from Global Investing:

The annus horribilis for emerging markets

Last year was one that most emerging market investors would probably like to forget.  MSCI's main equity index fell 5 percent, bond returns were 6-8 percent in the red and some currencies lost up to 20 percent against the dollar.  Here are some flow numbers  from EPFR Global, the Boston-based agency that released some provisional  annual data to its clients late last week.

While funds dedicated to developed markets -- equities and bonds --  received inflows amounting to over 7 percent of their assets under management (AUM), funds investing in emerging stocks lost more than 6 percent of their AUM.

from India Insight:

Equity funds underperform Sensex for first time since 2008

Photo

India’s diversified equity mutual funds rose in 2013 but underperformed the broader markets for the first time in five years, as returns were dampened by the losses in the mid- and small-cap shares as well as financial companies.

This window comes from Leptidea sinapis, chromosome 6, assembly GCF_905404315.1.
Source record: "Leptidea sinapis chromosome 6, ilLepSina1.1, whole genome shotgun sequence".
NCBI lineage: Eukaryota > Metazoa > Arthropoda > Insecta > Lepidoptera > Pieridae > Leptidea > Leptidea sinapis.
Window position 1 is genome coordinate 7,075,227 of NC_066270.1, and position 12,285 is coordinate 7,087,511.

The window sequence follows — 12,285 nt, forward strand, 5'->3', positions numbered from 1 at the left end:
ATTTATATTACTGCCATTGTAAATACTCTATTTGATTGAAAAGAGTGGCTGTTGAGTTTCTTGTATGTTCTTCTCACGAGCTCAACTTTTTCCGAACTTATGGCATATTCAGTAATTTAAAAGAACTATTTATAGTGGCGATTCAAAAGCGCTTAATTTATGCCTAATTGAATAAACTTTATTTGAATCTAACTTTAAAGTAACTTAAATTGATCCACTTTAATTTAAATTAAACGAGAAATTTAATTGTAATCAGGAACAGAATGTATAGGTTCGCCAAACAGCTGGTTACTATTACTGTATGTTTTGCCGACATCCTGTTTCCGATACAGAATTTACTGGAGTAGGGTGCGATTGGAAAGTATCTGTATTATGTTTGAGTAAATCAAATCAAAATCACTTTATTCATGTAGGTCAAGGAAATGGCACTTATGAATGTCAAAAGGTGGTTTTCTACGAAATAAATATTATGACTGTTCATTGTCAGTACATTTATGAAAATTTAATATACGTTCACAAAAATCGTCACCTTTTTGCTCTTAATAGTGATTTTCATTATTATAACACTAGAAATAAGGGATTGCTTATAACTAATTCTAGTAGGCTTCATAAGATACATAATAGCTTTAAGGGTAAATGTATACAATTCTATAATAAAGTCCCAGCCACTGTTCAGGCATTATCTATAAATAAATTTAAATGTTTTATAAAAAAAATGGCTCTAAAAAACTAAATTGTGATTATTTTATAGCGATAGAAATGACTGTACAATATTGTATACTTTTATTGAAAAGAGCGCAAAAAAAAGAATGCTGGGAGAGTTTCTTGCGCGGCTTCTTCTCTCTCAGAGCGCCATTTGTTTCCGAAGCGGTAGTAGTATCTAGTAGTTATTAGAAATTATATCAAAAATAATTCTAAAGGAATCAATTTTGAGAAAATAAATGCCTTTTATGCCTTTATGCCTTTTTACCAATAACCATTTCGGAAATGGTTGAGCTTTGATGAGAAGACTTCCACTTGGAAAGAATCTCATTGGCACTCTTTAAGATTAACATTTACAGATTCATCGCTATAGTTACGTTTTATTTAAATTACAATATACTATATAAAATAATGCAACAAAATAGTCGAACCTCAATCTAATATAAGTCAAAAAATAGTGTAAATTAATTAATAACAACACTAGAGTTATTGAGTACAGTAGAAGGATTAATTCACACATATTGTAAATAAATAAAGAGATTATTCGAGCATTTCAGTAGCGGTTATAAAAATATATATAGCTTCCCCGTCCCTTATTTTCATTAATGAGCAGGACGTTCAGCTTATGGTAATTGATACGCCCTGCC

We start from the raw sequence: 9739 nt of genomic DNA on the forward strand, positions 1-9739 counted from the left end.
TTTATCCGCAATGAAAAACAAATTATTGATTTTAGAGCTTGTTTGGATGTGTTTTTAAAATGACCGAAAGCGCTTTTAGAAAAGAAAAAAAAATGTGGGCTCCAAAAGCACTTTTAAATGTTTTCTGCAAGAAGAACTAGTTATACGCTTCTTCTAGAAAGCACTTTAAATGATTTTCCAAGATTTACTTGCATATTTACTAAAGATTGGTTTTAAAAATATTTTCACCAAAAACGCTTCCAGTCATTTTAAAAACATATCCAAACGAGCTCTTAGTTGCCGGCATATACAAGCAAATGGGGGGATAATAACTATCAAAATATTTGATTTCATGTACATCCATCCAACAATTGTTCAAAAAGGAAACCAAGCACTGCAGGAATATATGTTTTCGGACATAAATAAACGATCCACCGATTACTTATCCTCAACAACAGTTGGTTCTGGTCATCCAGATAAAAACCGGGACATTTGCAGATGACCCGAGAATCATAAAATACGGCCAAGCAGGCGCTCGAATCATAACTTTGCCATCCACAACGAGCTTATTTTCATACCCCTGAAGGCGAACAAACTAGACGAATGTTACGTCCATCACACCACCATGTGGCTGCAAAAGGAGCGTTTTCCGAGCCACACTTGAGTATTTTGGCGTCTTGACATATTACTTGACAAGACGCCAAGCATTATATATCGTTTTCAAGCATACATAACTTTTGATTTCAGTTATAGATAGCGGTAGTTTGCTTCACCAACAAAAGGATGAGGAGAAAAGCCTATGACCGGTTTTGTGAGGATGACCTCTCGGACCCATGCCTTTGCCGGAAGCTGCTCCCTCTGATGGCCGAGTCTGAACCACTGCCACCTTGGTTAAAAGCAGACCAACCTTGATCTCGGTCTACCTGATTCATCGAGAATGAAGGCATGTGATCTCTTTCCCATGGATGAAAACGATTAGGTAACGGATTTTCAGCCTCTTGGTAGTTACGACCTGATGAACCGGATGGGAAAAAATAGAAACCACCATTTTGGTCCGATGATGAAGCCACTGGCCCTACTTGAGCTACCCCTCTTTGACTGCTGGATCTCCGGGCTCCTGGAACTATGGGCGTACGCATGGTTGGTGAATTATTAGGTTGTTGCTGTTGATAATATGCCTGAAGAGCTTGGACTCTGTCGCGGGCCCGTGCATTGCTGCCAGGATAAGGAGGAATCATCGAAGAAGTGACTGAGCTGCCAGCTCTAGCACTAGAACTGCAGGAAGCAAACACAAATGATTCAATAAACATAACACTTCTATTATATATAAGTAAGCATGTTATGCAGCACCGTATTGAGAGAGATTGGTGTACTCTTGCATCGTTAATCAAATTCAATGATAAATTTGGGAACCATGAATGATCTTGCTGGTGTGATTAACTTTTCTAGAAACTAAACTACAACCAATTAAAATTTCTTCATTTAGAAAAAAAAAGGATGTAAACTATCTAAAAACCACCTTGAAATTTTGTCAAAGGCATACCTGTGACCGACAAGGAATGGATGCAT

These funds gained 4.8 percent on average in 2013, according to data from fund tracker Lipper, delivering lesser annual returns than the benchmark BSE Sensex after 2008.  The Sensex touched life highs in 2013 and ended 9 percent higher, boosted by foreign inflows of more than $20 billion.

from India Insight:

Equity funds outperform in November; smaller shares rise

Photo

India’s diversified equity funds bucked the trend in the broader markets to eke out gains in November, as a strong performance by mid- and small-cap shares and sectors such as capital goods supported unit values.

Data from fund tracker Lipper, a Thomson Reuters company, showed that such funds rose only 0.21 percent on average in the month, but outperformed the 30-share BSE Sensex that fell 1.8 percent.

from Global Investing:

Steroids, punch bowls and the music still playing: stocks dance into 2014

Four years into the stock market party fueled by a punch bowl overflowing with trillions of dollars of central bank liquidity, you'd think a hangover might be looming.

But almost all of the fund managers attending the London leg of the Reuters Global Investment Summit this week - with some $4 trillion of assets under management - say the party will continue into 2014.

  •